Unlearning “I can’t” – a parable

As you may know, when I started this business, I had a silent business partner of a cat. Unfortunately he died at the end of 2015.  This February I took a new cat into my home, with the hope of him becoming a new silent business partner.  I was persuaded and given the opportunity for a new cat, so I chose to pass on the opportunity for a safe and free life to a cat who was trapped in the flight and freeze of the light/fight/freeze aspect of depression and anxiety.  After being rescued by the animal shelter, he spent 3 months having tender loving care because he was so terrified, so they didn’t think he was up to being adopted.  They knew he must be moving in his space due to food and litter tray changes, but never saw him move.  I saw him when they just moved him to the standard space and he would sit at the back of the space or against the side.  So I tried to befriend him over a number of days before he came home with me.  I only saw him being still or crawling back in reverse.  I never saw him stand up or saw his back legs.  His pupils were so big I could only guess at his eye colour.



So I brought him home and he stayed in the travel box for the 1st evening.  I put it on the floor by his food and he wouldn’t eat.  I put his food inside the box and he ate.  I put his box next to me on the seat and he allowed me to touch him.  I took him, in his box, up to bed with me.  In the night he climbed out of his box and I stroked him.  His flight response kicked in and he ran away.

He spent the next week behind the settee, as I can’t reach there, often being under the settee or against the wall behind.  He only came out to explore when I was out or in bed.

After a week he grew braver and moved to the back bedroom.  Now he could see me more and occasionally let me near him.  As I climbed into bed at night I would hear him jump down to go around the house.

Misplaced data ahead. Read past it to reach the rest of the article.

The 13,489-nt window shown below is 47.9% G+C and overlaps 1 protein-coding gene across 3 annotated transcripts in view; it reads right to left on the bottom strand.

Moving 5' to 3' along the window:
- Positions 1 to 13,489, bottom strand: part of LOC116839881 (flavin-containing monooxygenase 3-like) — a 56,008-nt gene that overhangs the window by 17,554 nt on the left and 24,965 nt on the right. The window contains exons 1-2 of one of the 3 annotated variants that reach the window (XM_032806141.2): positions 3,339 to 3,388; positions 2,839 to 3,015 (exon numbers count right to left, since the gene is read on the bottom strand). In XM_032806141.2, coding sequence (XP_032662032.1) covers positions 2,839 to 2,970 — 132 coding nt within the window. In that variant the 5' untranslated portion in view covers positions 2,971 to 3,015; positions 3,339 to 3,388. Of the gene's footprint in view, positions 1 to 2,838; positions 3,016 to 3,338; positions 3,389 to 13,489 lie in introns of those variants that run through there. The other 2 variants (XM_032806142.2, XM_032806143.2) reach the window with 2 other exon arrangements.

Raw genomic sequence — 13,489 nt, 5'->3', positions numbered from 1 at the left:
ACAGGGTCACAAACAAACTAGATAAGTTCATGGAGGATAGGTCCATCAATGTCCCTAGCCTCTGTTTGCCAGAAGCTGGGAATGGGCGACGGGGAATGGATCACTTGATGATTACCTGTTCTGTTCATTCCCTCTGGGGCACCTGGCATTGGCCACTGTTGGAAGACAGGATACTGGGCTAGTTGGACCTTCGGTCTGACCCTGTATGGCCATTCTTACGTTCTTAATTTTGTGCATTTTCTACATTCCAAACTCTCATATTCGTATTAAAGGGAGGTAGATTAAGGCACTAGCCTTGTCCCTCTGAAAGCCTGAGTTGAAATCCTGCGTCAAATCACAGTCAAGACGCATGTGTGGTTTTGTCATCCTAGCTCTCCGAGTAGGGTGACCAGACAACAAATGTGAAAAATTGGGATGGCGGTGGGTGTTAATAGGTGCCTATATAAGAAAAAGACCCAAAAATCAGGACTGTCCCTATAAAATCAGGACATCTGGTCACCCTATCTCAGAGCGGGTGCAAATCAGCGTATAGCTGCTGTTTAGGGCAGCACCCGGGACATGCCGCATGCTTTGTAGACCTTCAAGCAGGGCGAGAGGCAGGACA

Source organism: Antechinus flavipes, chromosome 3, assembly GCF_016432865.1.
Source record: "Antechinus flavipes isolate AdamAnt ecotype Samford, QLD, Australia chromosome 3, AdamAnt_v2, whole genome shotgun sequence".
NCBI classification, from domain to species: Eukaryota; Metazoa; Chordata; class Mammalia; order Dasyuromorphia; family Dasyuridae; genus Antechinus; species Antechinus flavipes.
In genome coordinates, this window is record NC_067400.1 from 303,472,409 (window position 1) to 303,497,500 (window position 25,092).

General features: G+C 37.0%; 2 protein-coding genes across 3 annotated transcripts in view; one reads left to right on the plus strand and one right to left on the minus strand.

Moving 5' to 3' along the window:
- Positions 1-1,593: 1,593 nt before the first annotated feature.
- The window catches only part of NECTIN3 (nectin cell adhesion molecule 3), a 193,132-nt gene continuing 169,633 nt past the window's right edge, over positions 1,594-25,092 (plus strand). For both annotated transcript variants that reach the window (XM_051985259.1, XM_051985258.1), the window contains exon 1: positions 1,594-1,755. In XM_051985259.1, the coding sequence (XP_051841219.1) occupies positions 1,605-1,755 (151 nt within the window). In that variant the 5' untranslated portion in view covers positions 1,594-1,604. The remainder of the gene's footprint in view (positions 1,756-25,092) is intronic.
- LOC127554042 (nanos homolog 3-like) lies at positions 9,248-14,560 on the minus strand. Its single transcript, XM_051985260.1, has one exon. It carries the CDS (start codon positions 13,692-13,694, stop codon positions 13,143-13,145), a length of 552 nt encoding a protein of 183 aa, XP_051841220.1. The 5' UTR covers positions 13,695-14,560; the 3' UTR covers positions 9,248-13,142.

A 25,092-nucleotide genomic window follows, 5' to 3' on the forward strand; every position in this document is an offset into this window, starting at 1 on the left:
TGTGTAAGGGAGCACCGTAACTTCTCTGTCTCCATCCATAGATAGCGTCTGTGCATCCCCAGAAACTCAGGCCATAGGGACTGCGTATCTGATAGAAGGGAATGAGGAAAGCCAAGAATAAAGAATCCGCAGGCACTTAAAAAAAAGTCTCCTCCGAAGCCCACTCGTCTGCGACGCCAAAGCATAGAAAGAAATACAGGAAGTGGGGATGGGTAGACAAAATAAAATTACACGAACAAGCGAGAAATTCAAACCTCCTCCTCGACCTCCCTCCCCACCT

Gradually he would come down some stairs in the evening to see me and then to come nearer me.

Eventually I opened the cat flap for him to go outside.  He can now be outside or inside and is far more confident with me, sitting next to me and enjoying fusses.


Living alone means I don’t really need to close internal doors and my home is quite open plan.  I think he never learned to open doors in his past life.  If he sees a door 3/4 shut, to him it is fully shut and he has no right to try to open it.  Showing him how to push the door fills him with fear.  The same is true of his cat flap.  He was too afraid to be with me by his door so I began by wedging it open.  He saw it as open and gradually accepted he can use it.  I then lowered it little by little.  He learned that it is still open and he is safe to use it.  At 10% open he sees it as shut.  He sits by it and cries pitifully that he has had his rights removed, that he is now locked in/out and “woe is me”.  The door is still open and he still has his freedom.  His beliefs stop him from trusting what is given him.  His beliefs stop him from achieving his potential.  His beliefs upset him that he feels blocked and so he stresses and hides away again.


he is not stopped, he does have his freedom and he could choose to explore.

As often as I grow frustrated with his beliefs limiting his facts, so I know that I (and all of us) can choose “woe is me” rather than life.  We can all blame our circumstances for stopping us, rather than check if they actually are.  Just as Alfie has come a long way in trusting me, he a long way to go.  The same is true of us too.

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